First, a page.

Why this Democrat is voting for a Republican
I am a lifelong Democrat who is voting for a Republican. Justin Thompson of Port Clyde is running for Maine House District 92, which includes the towns of Thomaston, Cushing, South Thomaston, St. George and Matinicus.
Thompson may be a Republican, but he is an honest man, one of the many hard-working fishermen whose boats we hear chugging out to sea at 5 a.m. all along the coast of Maine. As a lobsterman, he is truly free and independent. I could not see Thompson ever being bought, as so many of our politicians are. I may not agree with some of his positions, but I know they are the well-thought out and fair assessments of a man with integrity.
Thompson recently wrote a letter to the Courier-Gazette in Rockland supporting a Democrat, Knox County Sheriff’s Office Chief Deputy Tim Carroll, for sheriff.
In this crazy world of partisanship, we need Thompson.
Poliquin’s attack on SNAP
Rep. Bruce Poliquin’s congressional voting record looks to be at odds with the interests of most of his constituents.
He voted for the GOP tax bill, which delivered benefits to huge corporations and wealthy Americans, ostensibly to produce a surge in business investment — creating jobs, raising wages and spurring economic growth.
In a survey by the Federal Reserve Bank of Atlanta, most businesses revealed that this law has changed their investment plans only slightly, if at all. Few voters received minimal bonuses or raises; most have not seen any change in their paychecks.
Poliquin’s vote has resulted in more wealth for the wealthy and a mushrooming of the budget deficit. Now he and other Republicans plan to address that deficit in part by implementing changes to SNAP. The work or volunteer requirements involved in his recent proposal sound reasonable, yet many SNAP recipients are already working at low-paying jobs, are disabled or are caring for someone who is disabled, are elderly, or lack transportation or child care needed to hold a job.
Of the U.S. counties experiencing food insecurity, 76 percent are rural, where jobs and volunteer opportunities are not readily available. Many rural counties in Maine are home to children of working families struggling to survive who benefit from SNAP.
Sure, slashing SNAP may initially decrease the deficit, but at what cost? How will our economy thrive in the long run from children being underfed and more families falling through the cracks? Just who is Poliquin representing?
Mills for governor
Janet Mills is one of the most amazing people I’ve ever known and absolutely the best person to be Maine’s next governor.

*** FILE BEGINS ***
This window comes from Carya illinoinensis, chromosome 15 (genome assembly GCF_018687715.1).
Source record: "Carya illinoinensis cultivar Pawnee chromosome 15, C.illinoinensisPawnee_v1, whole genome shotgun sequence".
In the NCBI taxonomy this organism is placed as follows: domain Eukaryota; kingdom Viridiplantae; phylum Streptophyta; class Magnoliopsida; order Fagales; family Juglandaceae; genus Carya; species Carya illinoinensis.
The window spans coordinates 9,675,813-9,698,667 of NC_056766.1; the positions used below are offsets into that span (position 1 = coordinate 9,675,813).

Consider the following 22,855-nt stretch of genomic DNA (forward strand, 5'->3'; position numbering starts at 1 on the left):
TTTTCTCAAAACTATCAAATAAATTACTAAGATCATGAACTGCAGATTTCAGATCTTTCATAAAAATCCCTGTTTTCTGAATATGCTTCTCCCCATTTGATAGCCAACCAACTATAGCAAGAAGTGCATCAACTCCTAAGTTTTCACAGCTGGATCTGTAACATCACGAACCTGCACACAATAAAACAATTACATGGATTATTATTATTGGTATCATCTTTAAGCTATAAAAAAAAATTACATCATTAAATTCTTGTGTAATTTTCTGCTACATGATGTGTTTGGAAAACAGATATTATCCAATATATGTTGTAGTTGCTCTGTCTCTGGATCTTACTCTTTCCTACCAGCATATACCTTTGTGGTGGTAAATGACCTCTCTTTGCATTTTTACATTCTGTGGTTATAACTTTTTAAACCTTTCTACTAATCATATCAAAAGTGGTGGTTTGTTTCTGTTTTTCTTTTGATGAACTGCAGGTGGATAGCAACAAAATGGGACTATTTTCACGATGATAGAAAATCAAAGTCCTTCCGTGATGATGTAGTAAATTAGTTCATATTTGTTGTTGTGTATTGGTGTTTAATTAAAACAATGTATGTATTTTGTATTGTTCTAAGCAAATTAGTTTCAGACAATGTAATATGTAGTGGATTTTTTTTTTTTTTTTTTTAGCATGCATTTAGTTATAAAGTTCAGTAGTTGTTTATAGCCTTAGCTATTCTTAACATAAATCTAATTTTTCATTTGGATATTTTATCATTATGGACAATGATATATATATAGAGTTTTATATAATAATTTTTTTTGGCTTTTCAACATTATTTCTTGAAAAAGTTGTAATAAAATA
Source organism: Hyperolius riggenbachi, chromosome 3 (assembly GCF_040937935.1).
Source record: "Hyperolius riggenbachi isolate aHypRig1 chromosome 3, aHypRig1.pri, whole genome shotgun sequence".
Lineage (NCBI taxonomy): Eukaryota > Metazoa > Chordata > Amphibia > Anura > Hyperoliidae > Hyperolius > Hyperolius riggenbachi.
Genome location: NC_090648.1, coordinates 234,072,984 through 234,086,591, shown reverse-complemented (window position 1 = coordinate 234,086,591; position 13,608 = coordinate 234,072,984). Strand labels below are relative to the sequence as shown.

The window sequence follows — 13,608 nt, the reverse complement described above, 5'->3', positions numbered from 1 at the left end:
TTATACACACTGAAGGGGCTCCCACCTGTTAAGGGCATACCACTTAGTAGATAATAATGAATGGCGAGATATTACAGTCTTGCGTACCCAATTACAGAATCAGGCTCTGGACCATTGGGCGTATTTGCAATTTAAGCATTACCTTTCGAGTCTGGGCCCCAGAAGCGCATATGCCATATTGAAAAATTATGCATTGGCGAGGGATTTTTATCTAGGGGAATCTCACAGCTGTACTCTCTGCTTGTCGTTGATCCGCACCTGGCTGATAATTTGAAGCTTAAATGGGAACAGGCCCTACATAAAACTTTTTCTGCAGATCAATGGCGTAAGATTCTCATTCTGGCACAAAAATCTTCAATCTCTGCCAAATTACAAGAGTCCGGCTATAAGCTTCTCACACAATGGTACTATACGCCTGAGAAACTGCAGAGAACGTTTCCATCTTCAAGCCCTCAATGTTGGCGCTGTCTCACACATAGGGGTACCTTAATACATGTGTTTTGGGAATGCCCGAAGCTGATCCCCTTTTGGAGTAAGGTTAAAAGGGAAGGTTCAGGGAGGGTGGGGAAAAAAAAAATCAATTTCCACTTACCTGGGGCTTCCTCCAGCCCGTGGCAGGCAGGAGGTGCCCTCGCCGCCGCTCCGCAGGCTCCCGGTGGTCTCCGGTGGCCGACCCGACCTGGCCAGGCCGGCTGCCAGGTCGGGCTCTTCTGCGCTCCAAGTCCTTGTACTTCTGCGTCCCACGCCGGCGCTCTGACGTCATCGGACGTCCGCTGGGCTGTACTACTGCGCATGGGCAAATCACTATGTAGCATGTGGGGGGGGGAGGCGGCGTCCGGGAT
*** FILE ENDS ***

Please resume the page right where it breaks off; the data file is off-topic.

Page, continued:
As one of her former assistant district attorneys, I witnessed first hand her great abilities. This included being responsible for three budgets, working with three sets of county commissioners, organizing and presenting cases on behalf of the victims of domestic violence, and supervising a multi-jurisdictional staff of professionals. Throughout she always had time for others.
She knows how to get things done. She has always cared passionately about the people of Maine. Let’s make Mills our next governor.
Dodge for House District 97
For the past seven years, the people of Maine have been subject to and witness of a divided Legislature unwilling (at times) to cross the aisle and a governor who has ignored the results of referendums. He has held bond issues hostage, bullied members of both parties, and flung insults as though they were snowballs.
It is time for a change by voting in aspiring legislators who will cross the aisle and work together for the people of Maine and listen 100 percent.
One such individual is Jan Dodge running for House District 97, comprising the communities of Belfast, Northport and Waldo.
An exceptional quality of Dodge is listening. She is always 100 percent engaged with the people with whom she is conversing. She takes what they say seriously. She researches for answers to questions and issues they may have. She is so devoted to and passionate about finding answers that she has taken time to attend and speak at various committee meetings at the State House. She will ask the tough questions to get the necessary answers to relate back to her constituents to-be.
I am a complete supporter of Dodge, a retired educator who cares, listens and is passionate about making the difference that we need in the Legislature. Join me by voting Dodge for House District 97 in the June 12 Democratic primary.
Fishy St. Clair ‘issue ad’
This new “issue ad” that touts the monument building skills of Democrat Lucas St Clair — and his denial of any prior knowledge of or connection to the ad — simply doesn’t pass the smell test. We’ve had this type of campaigning imposed on us long enough to instantly see what’s going on: His campaign is happy when some friendly deep pockets whip up a misleading fluff piece and then says it has “no idea” how such shenanigans could have happened.
Call me naive, but I thought primaries are supposed to be a level playing field in which friendly colleagues honestly compete for their party’s favor. A slick and pricey bit of television that appears just weeks before the election — that’s something we (sadly) expect in the nasty general election yet to come. At a recent candidates forum, I saw St. Clair express respect for all his rivals and solemnly vow that he would never stoop to dark money tactics. He — or his shadowy backers who produced the monument ad — have obviously done a 180 on all that.
Maybe what the St. Clair campaign has rolled out here proves that he can hold his own in those famous congressional knife fights. Surrounded by relatives and good friends with money, and always ready with the thinnest of denials, he might just be a survivor up there. But myself, I’m looking for a someone to represent my interests. Not another Bruce Poliquin.
The BDN will stop accepting letters and OpEds related to the June 12 election on June 1. Not all submissions can be published.